Catherine Whelan

The Department of Homeland Security will begin deporting planes full of Haitian migrants as soon as Sunday to discourage more border-crossers from streaming into a camp in South Texas.

The plan, outlined by the Department of Homeland Security, is meant to relieve the overflow at the South Texas border town of Del Rio and deter more Haitians from trying to come to the United States illegally.

Néstor (izquierda) y su papá Melvin emprendieron la jornada desde su país, El Salvador, a los Estados Unidos en el 2018.

After seven years of planning and $12.5 million in restoration work, the National Park Service reopened the former home of Confederate General Robert E. Lee on Tuesday. The mansion — officially called the Robert E. Lee Memorial — was built by enslaved people more than 200 years ago. It sits high on a Virginia bluff across the river from Washington, D.C., overlooking the Lincoln Memorial. Located within Arlington National Cemetery, it's surrounded by the graves of, among others, Union soldiers.

It's an embattled site for a home with a difficult past and a complicated present.

As egg prices soared and pandemic isolation grew, many Americans moved from co-op to coop and became chicken owners. But people with chickens in their backyards should think twice about giving them a peck.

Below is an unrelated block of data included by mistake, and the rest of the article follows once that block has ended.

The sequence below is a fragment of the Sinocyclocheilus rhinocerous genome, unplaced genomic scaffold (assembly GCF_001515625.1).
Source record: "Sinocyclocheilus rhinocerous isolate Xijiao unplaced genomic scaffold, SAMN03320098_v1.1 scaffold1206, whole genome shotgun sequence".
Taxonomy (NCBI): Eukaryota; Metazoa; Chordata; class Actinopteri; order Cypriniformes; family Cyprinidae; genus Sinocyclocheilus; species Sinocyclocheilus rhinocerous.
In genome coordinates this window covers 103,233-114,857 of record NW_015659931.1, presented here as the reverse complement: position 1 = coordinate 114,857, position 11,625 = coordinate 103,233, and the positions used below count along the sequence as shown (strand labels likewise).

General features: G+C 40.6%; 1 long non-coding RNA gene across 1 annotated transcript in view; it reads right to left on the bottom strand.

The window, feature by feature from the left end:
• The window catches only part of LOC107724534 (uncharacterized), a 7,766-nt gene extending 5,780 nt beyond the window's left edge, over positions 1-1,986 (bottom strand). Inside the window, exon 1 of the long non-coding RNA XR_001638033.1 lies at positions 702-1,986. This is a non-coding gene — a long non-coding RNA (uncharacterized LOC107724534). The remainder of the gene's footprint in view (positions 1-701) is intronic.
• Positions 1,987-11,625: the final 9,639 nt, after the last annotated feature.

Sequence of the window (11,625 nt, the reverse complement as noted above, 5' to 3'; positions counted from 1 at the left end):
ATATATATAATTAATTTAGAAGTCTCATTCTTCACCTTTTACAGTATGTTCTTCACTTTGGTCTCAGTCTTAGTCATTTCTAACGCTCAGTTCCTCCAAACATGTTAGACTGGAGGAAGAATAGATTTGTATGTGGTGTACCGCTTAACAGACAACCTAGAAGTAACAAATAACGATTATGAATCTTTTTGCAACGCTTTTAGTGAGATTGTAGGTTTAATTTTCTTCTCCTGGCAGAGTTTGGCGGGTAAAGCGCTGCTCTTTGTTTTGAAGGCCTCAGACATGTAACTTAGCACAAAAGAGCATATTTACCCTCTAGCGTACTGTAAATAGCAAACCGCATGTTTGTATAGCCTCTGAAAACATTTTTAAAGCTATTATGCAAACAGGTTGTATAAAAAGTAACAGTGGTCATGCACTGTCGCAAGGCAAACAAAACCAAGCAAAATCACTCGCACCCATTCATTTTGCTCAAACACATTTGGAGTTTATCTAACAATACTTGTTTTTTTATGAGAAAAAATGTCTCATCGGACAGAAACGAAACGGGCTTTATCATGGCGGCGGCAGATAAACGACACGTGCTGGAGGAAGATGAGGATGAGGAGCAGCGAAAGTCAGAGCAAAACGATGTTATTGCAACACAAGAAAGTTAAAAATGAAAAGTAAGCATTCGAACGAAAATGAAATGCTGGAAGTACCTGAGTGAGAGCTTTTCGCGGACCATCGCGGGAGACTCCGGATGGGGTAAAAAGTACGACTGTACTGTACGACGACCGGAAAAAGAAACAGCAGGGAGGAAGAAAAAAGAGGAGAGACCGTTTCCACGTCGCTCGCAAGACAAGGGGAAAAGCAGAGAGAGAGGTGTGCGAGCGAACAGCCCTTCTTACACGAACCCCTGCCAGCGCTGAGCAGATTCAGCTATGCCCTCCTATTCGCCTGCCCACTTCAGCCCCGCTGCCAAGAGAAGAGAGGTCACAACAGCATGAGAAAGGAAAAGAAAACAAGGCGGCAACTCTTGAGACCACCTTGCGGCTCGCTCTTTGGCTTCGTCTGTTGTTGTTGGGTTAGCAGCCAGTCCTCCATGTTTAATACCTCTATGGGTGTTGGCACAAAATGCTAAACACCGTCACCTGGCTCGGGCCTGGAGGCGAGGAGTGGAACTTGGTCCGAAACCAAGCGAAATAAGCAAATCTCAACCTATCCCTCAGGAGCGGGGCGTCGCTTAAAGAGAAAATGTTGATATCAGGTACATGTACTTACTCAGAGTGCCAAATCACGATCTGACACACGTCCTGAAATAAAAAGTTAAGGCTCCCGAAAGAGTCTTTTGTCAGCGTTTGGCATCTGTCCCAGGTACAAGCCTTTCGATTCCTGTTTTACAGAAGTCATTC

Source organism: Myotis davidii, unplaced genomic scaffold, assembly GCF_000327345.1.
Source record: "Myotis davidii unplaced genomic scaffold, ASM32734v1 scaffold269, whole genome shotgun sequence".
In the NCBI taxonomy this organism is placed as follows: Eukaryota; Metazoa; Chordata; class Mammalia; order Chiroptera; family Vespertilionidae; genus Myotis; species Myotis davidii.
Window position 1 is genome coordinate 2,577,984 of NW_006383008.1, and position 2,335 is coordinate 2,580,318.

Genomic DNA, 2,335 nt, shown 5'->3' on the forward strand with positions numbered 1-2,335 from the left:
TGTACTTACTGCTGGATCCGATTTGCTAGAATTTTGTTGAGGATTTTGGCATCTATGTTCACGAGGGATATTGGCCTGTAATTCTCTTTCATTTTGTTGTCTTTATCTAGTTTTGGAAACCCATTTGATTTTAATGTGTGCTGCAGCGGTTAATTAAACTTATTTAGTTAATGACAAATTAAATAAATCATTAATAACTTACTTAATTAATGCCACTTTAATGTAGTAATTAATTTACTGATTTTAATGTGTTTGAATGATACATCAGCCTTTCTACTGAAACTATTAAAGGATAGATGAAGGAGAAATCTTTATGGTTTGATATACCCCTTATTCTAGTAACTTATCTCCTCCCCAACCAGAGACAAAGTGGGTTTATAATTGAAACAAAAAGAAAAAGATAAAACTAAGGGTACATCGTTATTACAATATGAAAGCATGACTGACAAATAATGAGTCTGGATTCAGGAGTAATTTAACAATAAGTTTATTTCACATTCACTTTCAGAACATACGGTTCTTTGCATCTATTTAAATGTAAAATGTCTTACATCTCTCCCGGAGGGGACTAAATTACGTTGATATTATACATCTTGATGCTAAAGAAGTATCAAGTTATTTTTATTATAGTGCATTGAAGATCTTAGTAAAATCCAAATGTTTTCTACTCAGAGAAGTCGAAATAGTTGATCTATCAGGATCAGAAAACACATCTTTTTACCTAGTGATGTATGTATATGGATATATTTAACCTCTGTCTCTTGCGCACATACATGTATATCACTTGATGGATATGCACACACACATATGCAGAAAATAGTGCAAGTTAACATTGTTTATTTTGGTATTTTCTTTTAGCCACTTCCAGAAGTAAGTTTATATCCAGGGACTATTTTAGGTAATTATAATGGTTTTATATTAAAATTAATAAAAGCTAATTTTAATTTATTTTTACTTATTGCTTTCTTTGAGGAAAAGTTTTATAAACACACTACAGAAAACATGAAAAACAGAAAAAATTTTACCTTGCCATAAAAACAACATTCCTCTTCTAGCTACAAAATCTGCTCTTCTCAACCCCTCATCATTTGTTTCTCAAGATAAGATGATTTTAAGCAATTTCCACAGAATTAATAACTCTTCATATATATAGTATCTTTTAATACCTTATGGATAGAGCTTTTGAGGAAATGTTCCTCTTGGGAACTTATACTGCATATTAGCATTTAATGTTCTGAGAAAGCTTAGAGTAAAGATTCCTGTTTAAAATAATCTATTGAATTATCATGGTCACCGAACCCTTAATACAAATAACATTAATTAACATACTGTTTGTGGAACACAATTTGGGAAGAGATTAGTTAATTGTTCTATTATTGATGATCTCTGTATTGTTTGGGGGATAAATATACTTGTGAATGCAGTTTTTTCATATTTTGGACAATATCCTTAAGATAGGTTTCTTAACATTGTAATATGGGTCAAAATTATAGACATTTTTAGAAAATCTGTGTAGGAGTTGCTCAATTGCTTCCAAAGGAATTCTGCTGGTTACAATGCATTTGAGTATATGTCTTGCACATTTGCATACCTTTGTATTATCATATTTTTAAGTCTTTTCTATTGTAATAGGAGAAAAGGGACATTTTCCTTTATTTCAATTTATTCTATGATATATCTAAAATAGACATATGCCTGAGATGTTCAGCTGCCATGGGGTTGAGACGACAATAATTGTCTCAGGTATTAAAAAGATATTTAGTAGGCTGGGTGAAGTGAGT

The Centers for Disease Control and Prevention is warning people to refrain from snuggling with backyard poultry, citing concerns that the chickens may be spreading salmonella.

The federal prison guards tasked with monitoring Jeffrey Epstein, the disgraced financier and convicted sex offender, the night he committed suicide have been offered a deferred prosecution deal.

Updated May 3, 2021 at 1:38 AM ET

Four people are dead and dozens injured after a suspected human smuggling boat capsized and split into pieces off the coast of San Diego Sunday.

"Twenty-nine people have reportedly been accounted for, consisting of twenty-four people alive, four people declared deceased by local emergency medical services personnel and one person who was last reported to be in critical condition," according to the U.S. Coast Guard statement that was issued shortly before 11:30 p.m. ET Sunday.